Brain-boosting power of the real mathematics
Cultural perceptions have a way of flip flopping over time. When Ryerson mathematics professor Pawel Pralat grew up in Poland, kids with savvy in math were the popular ones — the heroes of the schoolyard.
Nowadays, Pralat is mostly greeted with blank stares and awkward silence when people find out he’s a math prof. But the tides of change are rising again.
The world’s largest, most competitive enterprises are increasingly prioritizing raw brain power over book knowledge — and their hiring practices reflect it. Robust problem solving and mathematical thinking are resurging in demand.
Pralat and Ryerson-affiliated data science professor from SGH Warsaw School of Economics Bogumil Kaminski, external link have written Train Your Brain— Challenging Yet Elementary Mathematics. The new book helps diverse audiences sharpen their mental prowess — using no more than high school math.
During a recent interview, Pralat and Kaminski talk candidly about mainstream aversion to math, its true nature, computer use in math, and the competitive edge of mathematical thinking in the workplace.
Let’s address a major issue: Why do so many people ‘hate’ math?
Bogumil: Because most students never actually get exposed to true mathematics! They memorize basic calculations and formulas, such as finding the area of a triangle, but very little thinking is required from them. That’s not math at all, but arithmetic and applying algorithms.
Pawel: I agree. What they hate is not math; it’s dry, mechanical manipulations. Math is much more beautiful than they know. It’s the art of thinking and solving problems using logical reasoning — something to admire. People now are almost proud to say they aren’t good at math. But if it were taught as ‘logic’ instead, more people might like it. After all, nobody wants to admit they can’t think logically.
What motivated you to write the new book? Who is it for?
Pawel: It’s a collection of specially selected problems, mostly originating from Polish math competitions. They’re challenging, but require nothing beyond high school math. We explain everything from scratch that readers need to attack the problems: definitions and theorems, thought processes, detailed solutions, follow up exercises.
Bogumil: Pawel and I both participated in math competitions as students. We originally thought: let’s share the joy and help students on a similar path to prepare better. But once we started introducing basic concepts needed to solve the problems, we realized we could reach a much broader audience — not only high school and undergraduate students, but also people who work in related fields such as engineering and computer science, but who lack formal math training, or anyone who’s motivated by the challenge to improve their thinking and problem-solving.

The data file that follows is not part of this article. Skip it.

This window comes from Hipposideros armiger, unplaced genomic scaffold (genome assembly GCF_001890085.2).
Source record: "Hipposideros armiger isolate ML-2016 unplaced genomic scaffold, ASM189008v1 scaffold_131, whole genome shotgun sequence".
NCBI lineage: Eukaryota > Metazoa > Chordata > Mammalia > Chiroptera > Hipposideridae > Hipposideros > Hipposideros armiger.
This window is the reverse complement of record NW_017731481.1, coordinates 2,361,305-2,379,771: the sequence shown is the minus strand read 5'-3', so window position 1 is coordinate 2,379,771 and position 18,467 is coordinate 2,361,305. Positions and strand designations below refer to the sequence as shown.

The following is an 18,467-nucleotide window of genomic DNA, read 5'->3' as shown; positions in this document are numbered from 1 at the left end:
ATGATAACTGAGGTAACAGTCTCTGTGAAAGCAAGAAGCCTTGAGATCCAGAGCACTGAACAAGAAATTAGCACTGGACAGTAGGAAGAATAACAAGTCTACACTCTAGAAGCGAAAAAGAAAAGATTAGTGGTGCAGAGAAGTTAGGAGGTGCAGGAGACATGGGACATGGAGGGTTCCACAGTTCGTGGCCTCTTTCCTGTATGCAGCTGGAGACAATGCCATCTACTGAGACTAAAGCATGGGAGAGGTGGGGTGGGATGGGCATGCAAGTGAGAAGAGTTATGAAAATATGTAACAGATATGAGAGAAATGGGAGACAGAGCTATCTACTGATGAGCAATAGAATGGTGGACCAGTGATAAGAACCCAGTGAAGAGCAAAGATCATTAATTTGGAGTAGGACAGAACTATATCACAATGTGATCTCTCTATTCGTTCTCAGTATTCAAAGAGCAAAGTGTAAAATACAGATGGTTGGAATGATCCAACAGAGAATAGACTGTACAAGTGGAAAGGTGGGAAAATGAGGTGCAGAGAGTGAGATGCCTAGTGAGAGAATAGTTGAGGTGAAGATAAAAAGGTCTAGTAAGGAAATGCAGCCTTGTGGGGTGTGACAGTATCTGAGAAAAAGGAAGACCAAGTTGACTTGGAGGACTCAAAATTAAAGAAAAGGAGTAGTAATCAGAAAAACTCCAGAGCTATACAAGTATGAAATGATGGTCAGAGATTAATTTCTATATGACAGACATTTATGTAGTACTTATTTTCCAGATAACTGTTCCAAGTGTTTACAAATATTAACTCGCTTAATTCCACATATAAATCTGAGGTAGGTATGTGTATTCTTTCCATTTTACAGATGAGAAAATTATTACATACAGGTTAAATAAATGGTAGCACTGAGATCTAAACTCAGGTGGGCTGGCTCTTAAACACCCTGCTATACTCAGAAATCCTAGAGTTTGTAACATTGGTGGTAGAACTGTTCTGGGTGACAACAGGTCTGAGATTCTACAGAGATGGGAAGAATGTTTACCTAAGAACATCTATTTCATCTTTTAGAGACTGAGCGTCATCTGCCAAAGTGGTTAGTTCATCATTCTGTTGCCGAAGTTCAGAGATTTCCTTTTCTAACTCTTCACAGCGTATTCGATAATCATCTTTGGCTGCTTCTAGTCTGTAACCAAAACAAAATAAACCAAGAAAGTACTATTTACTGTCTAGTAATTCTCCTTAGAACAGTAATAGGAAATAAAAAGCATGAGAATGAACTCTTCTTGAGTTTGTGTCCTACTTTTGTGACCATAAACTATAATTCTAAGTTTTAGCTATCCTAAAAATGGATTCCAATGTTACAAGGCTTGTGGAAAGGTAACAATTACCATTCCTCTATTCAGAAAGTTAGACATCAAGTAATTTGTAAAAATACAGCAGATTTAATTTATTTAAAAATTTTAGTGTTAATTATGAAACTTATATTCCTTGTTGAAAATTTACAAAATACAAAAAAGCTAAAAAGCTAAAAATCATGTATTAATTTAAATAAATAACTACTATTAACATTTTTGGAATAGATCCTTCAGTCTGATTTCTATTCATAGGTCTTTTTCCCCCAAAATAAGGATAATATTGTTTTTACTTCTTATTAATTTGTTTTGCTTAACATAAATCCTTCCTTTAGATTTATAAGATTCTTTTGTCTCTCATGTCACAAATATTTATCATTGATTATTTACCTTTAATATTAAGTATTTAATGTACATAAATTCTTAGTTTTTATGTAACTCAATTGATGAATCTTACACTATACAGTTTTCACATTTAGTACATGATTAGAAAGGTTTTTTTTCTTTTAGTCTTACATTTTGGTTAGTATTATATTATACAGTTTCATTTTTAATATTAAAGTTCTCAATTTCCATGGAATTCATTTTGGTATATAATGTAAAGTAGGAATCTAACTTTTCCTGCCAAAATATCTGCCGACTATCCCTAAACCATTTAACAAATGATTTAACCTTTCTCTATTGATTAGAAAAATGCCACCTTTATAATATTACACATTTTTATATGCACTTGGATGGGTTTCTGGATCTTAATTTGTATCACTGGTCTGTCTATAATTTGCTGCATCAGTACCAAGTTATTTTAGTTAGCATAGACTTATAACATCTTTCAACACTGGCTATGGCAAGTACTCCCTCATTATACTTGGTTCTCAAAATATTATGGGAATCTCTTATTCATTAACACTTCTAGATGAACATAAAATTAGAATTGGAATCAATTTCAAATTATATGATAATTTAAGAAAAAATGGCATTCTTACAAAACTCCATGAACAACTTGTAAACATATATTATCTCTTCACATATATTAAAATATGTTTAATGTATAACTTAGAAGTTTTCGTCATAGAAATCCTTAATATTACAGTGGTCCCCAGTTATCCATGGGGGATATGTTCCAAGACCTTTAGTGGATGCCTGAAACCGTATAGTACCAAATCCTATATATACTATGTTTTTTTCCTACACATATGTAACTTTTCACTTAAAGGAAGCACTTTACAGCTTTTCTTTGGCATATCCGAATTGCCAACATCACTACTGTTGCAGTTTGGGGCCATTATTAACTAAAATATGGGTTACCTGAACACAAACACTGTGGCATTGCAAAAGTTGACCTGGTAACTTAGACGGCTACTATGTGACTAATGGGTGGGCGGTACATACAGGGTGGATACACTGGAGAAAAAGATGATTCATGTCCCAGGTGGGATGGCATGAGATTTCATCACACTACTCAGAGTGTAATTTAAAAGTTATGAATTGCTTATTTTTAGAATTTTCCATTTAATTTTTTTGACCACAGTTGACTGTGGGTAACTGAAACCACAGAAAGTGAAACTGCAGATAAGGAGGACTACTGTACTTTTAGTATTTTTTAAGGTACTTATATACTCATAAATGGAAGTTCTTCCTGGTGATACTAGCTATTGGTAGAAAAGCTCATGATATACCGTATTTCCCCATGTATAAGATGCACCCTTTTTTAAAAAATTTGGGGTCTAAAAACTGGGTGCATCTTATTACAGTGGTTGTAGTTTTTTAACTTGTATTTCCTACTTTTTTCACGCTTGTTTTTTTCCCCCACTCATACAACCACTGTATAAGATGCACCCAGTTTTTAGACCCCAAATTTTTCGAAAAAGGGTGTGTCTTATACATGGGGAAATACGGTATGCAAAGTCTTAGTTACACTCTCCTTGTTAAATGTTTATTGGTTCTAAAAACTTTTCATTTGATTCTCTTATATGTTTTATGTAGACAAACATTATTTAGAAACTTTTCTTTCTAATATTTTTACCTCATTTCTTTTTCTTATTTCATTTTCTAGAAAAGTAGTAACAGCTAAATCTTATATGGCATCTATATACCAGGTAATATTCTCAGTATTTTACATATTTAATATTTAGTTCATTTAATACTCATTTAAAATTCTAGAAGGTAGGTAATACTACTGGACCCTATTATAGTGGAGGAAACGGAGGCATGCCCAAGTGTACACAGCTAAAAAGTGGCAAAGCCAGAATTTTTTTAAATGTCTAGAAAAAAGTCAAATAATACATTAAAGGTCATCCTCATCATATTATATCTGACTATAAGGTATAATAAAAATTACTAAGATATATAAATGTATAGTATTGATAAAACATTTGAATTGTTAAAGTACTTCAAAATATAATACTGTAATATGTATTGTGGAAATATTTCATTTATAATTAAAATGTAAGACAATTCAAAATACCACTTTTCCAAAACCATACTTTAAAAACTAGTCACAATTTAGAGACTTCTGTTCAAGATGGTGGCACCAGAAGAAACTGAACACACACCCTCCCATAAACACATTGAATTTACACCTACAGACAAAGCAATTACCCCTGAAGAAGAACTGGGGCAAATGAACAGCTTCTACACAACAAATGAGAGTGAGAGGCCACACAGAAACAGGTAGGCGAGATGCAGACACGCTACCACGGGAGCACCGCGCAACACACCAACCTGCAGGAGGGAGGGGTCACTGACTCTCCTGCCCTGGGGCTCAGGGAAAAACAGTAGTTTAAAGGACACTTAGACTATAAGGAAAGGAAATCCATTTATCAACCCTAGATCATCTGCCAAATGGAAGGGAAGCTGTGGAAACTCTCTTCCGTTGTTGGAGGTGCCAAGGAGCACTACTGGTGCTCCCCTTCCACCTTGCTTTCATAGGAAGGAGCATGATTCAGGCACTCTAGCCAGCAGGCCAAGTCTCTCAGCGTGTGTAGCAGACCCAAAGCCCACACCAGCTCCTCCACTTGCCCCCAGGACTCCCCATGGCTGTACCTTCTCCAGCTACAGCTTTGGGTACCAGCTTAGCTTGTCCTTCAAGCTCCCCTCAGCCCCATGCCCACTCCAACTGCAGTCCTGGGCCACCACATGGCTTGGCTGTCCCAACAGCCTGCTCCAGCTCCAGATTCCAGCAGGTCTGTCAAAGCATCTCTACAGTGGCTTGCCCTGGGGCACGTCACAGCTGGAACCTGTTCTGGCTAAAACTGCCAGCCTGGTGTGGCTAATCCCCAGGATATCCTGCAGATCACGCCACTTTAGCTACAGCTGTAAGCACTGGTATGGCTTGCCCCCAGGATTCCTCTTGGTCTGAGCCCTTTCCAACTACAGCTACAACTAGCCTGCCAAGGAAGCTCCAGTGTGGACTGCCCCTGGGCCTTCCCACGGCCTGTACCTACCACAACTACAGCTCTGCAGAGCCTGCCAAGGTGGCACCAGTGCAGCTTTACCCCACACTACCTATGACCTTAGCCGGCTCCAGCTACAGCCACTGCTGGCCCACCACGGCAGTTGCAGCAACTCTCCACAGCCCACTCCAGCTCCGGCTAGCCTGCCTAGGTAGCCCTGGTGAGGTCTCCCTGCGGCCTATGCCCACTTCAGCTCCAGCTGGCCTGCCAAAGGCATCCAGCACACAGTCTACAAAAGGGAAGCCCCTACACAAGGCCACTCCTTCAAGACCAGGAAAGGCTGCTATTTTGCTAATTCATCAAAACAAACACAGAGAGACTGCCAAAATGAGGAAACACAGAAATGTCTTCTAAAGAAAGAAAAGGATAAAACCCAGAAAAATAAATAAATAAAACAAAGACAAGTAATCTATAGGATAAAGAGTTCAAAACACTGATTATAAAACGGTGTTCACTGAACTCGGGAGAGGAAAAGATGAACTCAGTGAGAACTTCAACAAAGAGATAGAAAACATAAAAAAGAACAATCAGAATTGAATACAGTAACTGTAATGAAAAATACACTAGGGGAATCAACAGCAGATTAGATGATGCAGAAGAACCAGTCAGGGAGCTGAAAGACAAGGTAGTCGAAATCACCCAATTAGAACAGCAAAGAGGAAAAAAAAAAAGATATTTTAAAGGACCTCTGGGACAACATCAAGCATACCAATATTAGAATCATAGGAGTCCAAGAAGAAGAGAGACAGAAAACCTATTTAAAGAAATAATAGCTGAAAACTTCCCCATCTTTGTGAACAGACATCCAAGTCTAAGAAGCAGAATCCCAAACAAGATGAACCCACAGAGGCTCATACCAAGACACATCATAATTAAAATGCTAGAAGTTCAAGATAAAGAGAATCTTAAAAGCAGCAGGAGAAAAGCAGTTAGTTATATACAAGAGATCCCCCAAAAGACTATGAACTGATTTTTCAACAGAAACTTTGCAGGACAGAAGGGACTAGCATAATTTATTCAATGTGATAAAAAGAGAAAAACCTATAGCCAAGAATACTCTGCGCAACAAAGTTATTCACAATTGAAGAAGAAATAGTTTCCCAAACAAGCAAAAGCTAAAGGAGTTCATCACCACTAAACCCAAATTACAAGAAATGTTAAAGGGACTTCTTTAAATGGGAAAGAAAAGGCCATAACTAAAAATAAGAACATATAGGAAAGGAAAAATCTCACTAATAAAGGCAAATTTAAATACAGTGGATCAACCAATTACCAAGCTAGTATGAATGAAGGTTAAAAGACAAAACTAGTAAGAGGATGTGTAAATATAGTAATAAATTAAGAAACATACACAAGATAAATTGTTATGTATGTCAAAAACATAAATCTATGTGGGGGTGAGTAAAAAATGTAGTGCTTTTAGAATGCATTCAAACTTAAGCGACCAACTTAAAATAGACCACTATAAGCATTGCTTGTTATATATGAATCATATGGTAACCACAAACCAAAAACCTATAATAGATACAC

Surprisingly, you say students can even beat professors at the exercises?
Pawel: Yes, the book levels the playing field. Mathematicians and professors can even be intimidated because the problems don’t benchmark how much you know, but the quality of your thinking. “Elementary” does not mean easy or simple. The problems certainly require more than adding two numbers together, like 7 and 3. But bright students comfortable with the concept of formulas can often quickly find the solutions.
The famous Indian mathematician Ramanujan is a perfect example. He was poor, with no formal math training, but he left behind a few notebooks full of results that well-trained mathematicians are still learning from a century later.
What competitive edge does mathematical thinking give people at work?
Pawel: Math trains you to formulate a problem precisely. For instance “maximize a company’s profit” is a broad objective that’s usually not achievable in a single step. But strong math thinkers know how to break it down into smaller, solvable parts. After that, 90% of the job is done. Math also teaches you to contemplate statements carefully and avoid incorrect lines of reasoning. That’s important in many fields. Incidentally, Bill Gates once said: “Be nice to nerds. Chances are you’ll end up working for one.”
Bogumil: Yes, if you want to work for top companies, learning math and computers is the quickest route. People at the height of the business and technology world are using math and computation — in artificial intelligence, big data, simulations, etc. Math is not going away.
The book shows the use of computers in math. That’s not cheating?
Bogumil: No. In the book, we use it firstly to verify answers where it may be too slow or error-prone to check by hand. Secondly, computers can act like a ‘black box’ to test hypothetical solutions— and if they’re wrong, we can quickly change course and waste no more time exploring them. These experiments and simulations can often provide insights or intuitions, and set us on the right path sooner.
One of the unique features of the new book is that we introduce readers to the Julia programming language. It’s quickly gaining popularity because unlike many older languages, it’s not only easy to write programs with, but also very fast. In the book, we show a few examples where we used Julia to solve certain problems.
Where can people get the book? And what’s next on your plate?
Pawel: Train Your Brain— Challenging Yet Elementary Mathematics will be available in early December from Amazon, external link or Routledge, external link. You can look inside the table of contents and full introduction on our book website.
Bogumil: Our next book is prepared in cooperation with François Théberge from the Tutte Institute for Mathematics and Computing, a Government of Canada research institute. It’s about analyzing complex networks, such as the Facebook or the Instagram social networks, using data mining techniques. It should be finished soon.